Dirty Oil – How to Prevent and to fix it.

Dirty Oil – An Introduction

This condition may exhibit no signs of an impending problem within the system, but if this condition (dirt in the oil) is leading to severe cutting wear or fatigue wear then abnormal noise, heat and vibration may also be evident within the system. If so, it suggests the oil cleanliness is having an impact on the condition of the system. In this case, oil analysis is the best method for early detection of fluid cleanliness, helping to reduce the chances of this problem leading to abnormal wear in the system.

Many studies have been performed by equipment manufacturers and filtration companies to demonstrate that cleaner oil can extend the life and reliability of equipment. This is because cleaner oil leads to less abrasive wear, hence longer component life.

To reduce contamination, such as environmental dirt in the system the best solution is to try preventing it getting there in the first place.

A visual inspection of your sample can be a starting point – any visual dirt or debris in your oil sample suggests there may be a cleanliness issue with your equipment that needs addressing.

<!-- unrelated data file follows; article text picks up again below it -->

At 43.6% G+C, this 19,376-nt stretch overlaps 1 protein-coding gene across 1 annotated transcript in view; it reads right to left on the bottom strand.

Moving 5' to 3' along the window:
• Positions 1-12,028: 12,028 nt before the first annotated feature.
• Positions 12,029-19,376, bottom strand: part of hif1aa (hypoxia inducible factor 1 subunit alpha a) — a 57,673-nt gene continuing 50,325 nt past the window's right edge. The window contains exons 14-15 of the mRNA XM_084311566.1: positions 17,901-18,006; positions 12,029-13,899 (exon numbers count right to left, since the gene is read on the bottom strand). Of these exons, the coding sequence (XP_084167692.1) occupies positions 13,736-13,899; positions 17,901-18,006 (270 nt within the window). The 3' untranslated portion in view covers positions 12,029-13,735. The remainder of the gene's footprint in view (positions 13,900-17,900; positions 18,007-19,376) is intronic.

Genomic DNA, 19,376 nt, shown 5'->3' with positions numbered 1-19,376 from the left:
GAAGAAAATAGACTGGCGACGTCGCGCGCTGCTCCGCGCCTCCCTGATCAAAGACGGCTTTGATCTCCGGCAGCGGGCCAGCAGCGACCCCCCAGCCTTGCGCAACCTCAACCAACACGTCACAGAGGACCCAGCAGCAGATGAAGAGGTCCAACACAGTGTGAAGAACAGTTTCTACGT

Dirty Oil – Prevention

All systems breathe, which means that air, which contains dirt and water can and will enter the system during normal machine use, unless there is something to stop it. So if your system involves a bulk storage tank, then consider fitting air filters on breathers to combat dirt ingress and desiccants to remove water.

Systems such as engines or compressors are normally fitted with air filtration to prevent dirt ingress. Hence a visual inspection of air filters and trunking joints at the next planned maintenance or offline shutdown period is crucial in reducing dirt ingress into the system.

When new parts or components are fitted or new machines installed on your site the system should be flushed with clean oil to remove any build-debris or casting sand likely to cause wear on start-up. This procedure is an important fact to discuss with your OEM and lube supplier prior to the very first start-up. Additionally, when new oil is delivered, even with the cleanliest and strictest quality control procedures in place, there is always room for improvement. So especially for expensive, critical machines or large oil volume systems it is often worthwhile pre-filtering the oil before it enters the system. Your lube oil or filtration supplier will be able to give advice, on the most cost effective solution for your equipment.